- Social Media - This traffic source counts all of the users who come to your website after first visiting a social platform. There are reports that can drill down the exact social media network that was the origin for the user - and even what post they interacted with to find you - but this number will give you the total of users who found you in this way, regardless of network.
- Referral - A referral is reported when a user comes to your website by clicking through from another third-party website link. When other websites are sending you traffic from their own site, we call these users referrals.
- Paid Media - If you have AdWords or other paid advertising campaigns in place, this number lets you know how many users your efforts are generating to your website.
Social Media Metrics to Better Understand Your Audience:
The following metrics are specifically for your social media performance. You may see some overlap in the names from items we’ve already discussed previously in this blog, but hang with us. It’s important to analyze your performance on social media in a similar way as you would when you are diving into website metrics. Social media metrics can be broken down into a couple of categories: activity metrics, reach metrics, engagement metrics, acquisition metrics, conversion metrics, and retention metrics. We’ll highlight a few of our favorites below.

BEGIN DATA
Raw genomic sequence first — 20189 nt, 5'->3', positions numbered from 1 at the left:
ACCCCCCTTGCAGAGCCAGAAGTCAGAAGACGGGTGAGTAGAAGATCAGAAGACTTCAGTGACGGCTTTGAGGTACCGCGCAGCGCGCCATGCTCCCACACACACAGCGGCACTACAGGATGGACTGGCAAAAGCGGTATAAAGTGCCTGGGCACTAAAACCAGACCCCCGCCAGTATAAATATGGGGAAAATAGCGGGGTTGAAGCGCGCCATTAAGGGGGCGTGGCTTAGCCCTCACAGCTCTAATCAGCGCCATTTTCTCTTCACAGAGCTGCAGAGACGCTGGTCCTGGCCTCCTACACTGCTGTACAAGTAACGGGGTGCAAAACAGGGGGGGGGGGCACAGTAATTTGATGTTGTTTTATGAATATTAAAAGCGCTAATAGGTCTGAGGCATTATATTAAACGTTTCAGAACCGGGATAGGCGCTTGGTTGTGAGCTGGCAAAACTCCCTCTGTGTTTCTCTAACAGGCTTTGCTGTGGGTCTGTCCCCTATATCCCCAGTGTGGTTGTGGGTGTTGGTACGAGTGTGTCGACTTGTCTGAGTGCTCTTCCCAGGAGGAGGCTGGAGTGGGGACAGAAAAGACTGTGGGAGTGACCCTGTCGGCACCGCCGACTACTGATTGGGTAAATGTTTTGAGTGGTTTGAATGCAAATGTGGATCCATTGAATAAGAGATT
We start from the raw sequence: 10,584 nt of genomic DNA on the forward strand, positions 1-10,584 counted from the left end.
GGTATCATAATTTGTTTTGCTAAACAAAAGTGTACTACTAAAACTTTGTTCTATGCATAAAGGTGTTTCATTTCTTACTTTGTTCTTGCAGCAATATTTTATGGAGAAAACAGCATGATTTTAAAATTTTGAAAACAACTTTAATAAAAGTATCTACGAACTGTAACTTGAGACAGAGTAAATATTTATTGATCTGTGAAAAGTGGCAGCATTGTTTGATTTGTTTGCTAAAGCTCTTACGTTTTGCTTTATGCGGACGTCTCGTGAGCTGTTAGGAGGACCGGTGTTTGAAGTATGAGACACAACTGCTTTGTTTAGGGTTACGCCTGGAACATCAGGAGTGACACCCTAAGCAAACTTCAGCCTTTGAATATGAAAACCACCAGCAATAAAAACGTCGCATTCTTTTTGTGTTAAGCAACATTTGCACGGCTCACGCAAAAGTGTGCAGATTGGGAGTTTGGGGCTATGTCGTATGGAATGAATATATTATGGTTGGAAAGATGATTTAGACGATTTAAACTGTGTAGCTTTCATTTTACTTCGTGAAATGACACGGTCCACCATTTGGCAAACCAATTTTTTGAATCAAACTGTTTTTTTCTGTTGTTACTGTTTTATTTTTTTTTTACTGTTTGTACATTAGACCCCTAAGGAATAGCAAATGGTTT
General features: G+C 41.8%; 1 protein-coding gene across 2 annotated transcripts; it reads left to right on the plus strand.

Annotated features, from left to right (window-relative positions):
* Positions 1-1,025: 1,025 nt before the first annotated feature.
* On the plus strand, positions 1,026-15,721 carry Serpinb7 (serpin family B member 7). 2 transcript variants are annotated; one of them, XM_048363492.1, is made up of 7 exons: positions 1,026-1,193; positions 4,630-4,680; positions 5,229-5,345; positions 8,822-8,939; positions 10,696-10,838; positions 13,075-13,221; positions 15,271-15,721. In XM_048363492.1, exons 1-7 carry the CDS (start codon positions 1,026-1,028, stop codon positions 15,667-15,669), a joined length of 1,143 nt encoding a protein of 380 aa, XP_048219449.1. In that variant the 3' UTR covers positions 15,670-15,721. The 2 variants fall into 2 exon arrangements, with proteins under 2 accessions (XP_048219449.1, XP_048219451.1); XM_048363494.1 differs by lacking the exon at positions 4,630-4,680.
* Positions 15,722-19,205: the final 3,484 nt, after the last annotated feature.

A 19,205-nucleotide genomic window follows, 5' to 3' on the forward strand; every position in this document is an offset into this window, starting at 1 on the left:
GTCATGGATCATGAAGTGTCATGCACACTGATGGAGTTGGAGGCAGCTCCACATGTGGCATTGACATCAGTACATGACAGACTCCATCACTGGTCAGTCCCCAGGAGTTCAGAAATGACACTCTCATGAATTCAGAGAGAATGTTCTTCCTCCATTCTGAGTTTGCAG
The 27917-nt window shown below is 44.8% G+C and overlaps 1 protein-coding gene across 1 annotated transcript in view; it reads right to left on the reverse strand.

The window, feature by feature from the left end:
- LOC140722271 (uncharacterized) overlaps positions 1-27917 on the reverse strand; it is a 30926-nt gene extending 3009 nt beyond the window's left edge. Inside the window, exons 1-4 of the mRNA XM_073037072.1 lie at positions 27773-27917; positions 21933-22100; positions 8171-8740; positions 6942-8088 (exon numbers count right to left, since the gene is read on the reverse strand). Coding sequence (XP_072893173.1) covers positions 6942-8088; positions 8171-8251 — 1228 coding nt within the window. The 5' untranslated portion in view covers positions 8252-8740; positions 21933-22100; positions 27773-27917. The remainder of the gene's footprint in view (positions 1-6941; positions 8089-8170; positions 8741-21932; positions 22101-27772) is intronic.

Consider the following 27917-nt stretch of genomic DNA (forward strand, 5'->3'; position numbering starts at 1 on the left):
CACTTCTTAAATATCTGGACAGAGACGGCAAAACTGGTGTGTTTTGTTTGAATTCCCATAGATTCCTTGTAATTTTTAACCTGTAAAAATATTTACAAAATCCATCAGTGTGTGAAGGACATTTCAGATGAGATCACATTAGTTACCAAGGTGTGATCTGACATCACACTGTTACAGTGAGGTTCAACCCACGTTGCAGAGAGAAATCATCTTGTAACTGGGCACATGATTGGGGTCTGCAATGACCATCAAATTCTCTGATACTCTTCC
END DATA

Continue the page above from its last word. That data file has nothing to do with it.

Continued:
- Reach - Reach measures the size of the audience that you are communicating with. This number is the total number of individuals that you have the potential to influence through your efforts on social.